Starting out as a delightful black comedy, with Louis continuing to vent his frustrations about the deceased’s incompetence at every turn, the scene concludes with a surprisingly emotional finale. Finally forced to confront his real feelings about Norma, it is a wonderfully humanising moment for Suits’ resident anti-hero. The fallout from Norma’s death makes for one of the most affecting scenes in the series, and gives Rick Hoffman one of his best showcases.

Donna quits (season 4, episode 16)

“This isn’t working for me any more.”

The season four finale is to Harvey and Donna what the Godfather Part II was to Michael Corleone: we spend the episode intercutting between Harvey and Donna’s first interactions, as the cocksure attorney falls under her sway, and the present, where she finally decides to throw in the towel. It’s short, it’s brutal and it ends with Donna working for Louis. Talk about rubbing salt in the wound! You can almost hear Harvey’s brain exploding as he receives this one-two punch of bad news.

Mike is arrested for fraud (season 5, episode 16)

“It’s done...”

Kudos to Aaron Korsh for not taking the blue pill on this one. Mike has been skating on thin ice for five years — to have him get away with his facade forever would have meant a slow death for the show. Further kudos for dropping that plot point at the tailend of the last episode and then letting it play out over the course of the finale.

The episode’s pivotal moment is Harvey’s confrontation with the jury foreman. He reveals that the verdict would have been ‘not guilty’, making Mike’s decision all the more depressing. When Mike appears in his office doubting his decision, Harvey has to lie in order to spare Mike the truth. While there are a few glimmers of hope, the overall tone of this episode is about acceptance, and coming to terms with what is happening. It’s a more mature and sophisticated approach than most primetime shows, and provided a resolution to Mike’s dilemma that felt earned.

It’s testament to how well-played this finale is that you don’t realise until it’s over that the show has basically thrown out its hook. Korsh manages to make it feel like the end of something, and the beginning of something else.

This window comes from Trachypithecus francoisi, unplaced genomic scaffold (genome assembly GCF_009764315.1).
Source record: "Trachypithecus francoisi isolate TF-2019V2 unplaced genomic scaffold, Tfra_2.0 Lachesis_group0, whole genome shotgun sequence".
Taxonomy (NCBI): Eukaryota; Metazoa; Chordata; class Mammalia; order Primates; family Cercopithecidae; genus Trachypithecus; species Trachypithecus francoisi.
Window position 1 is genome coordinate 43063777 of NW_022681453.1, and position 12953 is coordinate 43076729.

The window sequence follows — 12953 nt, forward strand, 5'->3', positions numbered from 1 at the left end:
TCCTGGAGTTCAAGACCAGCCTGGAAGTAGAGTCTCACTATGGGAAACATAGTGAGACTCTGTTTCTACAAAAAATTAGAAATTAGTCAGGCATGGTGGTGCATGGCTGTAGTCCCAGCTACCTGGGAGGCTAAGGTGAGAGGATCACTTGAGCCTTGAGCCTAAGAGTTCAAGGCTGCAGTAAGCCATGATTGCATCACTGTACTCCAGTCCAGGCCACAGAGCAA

She’s gone (season 6, episode 10)

“You sure about this?”

The euphoria over Mike’s release has not even dissipated when vindictive client-turned-convict William Sutter (Alan Rosenberg) starts disparaging the firm to their major clients. Reasoning that if Harvey and co. would turn on a big client like Sutter he could also turn on them, they start leaving Pearson Spector Litt. Rachel’s father, Robert Zane (Wendell Pierce), appears with an offer to merge their respective firms, but Jessica decides to quit rather than have her name as an add-on to someone else’s firm. Softened by the fact that she has just got a wrongfully convicted man off Death Row, Jessica finally remembers the reason she became a lawyer (hint: not for the money or power) and leaves with her head high.

Jessica’s big save (season 6, episode 16)

“I don’t think I can add anything to that...”

For most of this finale, it feels like nothing will go right. Mike’s sworn enemy, federal prosecutor Anita Gibbs (Leslie Hope), manages to get herself on the committee that will be deciding whether Mike gets admitted to the bar; Donna’s patent runs into trouble; Louis is scrabbling to repair his relationship with Tara (Carly Pope); and Harvey can’t find an angle to get Gibbs booted off the committee. For awhile it feels like season five all over again. And then Jessica Pearson strolls in like a boss and hits Gibbs where it hurts.